Grocers organization sues Oakland, Montebello over forced pay hikes


As a movement to give grocery workers a temporary pay hike gains steam, an industry group has sued the cities of Oakland and Montebello over legislation requiring the raises.

In Oakland, some large grocers must pay workers an extra $5 an hour of “hero pay” for risking their health to serve customers during the coronavirus pandemic. The bonus in Montebello is $4 an hour.

In lawsuits filed Wednesday, the California Grocers Assn. said the city ordinances are illegal because they single out large grocery companies and interfere in “the free play of economic forces.”

Grocers voluntarily granted hazard pay early in the pandemic and have provided coronavirus testing, leaves of absence and personal protective equipment, the lawsuit said.

The grocers association earlier sued Long Beach on similar grounds. Kroger has announced it is closing a Ralphs and a Food 4 Less in the city because of the mandated $4-an-hour pay hike.

“Firefighters, police officers, healthcare workers, as well as transportation, sanitation, and restaurant workers are essential, yet grocers are the only businesses being targeted for extra pay mandates,” Ron Fong, the association’s president and chief executive, said in a statement. “These ordinances will not make workers any safer.”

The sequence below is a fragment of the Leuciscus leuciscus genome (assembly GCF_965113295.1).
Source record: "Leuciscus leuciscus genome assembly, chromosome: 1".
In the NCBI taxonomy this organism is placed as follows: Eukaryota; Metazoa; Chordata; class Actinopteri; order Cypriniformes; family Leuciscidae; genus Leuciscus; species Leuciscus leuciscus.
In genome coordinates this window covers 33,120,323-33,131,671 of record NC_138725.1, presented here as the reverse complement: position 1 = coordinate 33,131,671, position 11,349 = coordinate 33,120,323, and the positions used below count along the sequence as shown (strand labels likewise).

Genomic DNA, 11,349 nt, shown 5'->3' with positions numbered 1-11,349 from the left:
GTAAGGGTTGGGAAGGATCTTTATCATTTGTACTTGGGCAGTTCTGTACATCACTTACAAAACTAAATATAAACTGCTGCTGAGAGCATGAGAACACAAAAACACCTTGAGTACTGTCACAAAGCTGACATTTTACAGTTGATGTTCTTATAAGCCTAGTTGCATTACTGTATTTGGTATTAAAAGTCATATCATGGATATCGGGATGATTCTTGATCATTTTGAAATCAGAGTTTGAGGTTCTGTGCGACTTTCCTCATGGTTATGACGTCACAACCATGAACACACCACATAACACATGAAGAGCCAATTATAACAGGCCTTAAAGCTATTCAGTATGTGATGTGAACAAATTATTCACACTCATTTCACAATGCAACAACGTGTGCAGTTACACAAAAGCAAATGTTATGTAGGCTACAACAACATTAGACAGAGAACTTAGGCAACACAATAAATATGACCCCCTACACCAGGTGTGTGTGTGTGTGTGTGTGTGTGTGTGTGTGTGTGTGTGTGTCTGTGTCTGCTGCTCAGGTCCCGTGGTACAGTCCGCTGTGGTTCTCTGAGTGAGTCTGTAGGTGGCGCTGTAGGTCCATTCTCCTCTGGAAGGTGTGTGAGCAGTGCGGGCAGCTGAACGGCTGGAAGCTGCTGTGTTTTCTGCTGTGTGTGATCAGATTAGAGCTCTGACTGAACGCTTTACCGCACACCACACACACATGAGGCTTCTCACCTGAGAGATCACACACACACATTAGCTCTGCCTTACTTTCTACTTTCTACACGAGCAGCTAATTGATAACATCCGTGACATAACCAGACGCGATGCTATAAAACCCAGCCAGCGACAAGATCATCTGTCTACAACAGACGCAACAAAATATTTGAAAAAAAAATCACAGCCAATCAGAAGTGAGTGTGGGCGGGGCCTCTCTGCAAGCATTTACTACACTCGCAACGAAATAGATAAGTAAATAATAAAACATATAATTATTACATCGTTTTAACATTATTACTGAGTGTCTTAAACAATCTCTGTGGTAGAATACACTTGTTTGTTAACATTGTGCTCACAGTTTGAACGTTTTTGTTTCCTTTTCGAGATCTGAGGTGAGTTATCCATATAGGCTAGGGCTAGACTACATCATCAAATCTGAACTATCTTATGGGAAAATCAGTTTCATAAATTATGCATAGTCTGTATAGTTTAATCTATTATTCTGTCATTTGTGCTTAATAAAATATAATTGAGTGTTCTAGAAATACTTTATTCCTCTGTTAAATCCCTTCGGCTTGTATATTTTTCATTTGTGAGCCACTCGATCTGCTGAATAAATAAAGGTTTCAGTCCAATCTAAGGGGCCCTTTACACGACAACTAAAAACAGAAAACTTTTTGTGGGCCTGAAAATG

Paying workers an extra $5 per hour increases labor costs by an average of 28%, Fong said in the statement.

“That is too big a cost increase for any grocery retailer to absorb without consequence,” he said. “Options are few. Either pass the costs to customers, cut employee or store hours, or close.”

Montebello spokesman Michael Chee declined to comment, saying in a statement that the city “has neither received nor been notified about a lawsuit from the California Grocers Assn.”

Oakland officials did not immediately respond to a request for comment.

In Los Angeles, council members voted unanimously Tuesday in favor of a $5 pay increase for grocery store workers.

“They absolutely can afford this increase,” Councilman Paul Koretz said. “They absolutely should be paying this increase. And if they shut down stores, it’s just out of spite.”

The store closures in Long Beach have ignited a wave of blowback from employees and customers, including Mayor Robert Garcia, who joined a crowd of protesters at the soon-to-be shuttered Food 4 Less on Wednesday.

Kroger called the city’s mandated pay hike “a misguided action.”

“We are truly saddened that our associates and customers will ultimately be the real victims of the City Council’s actions,” the company said in a statement.





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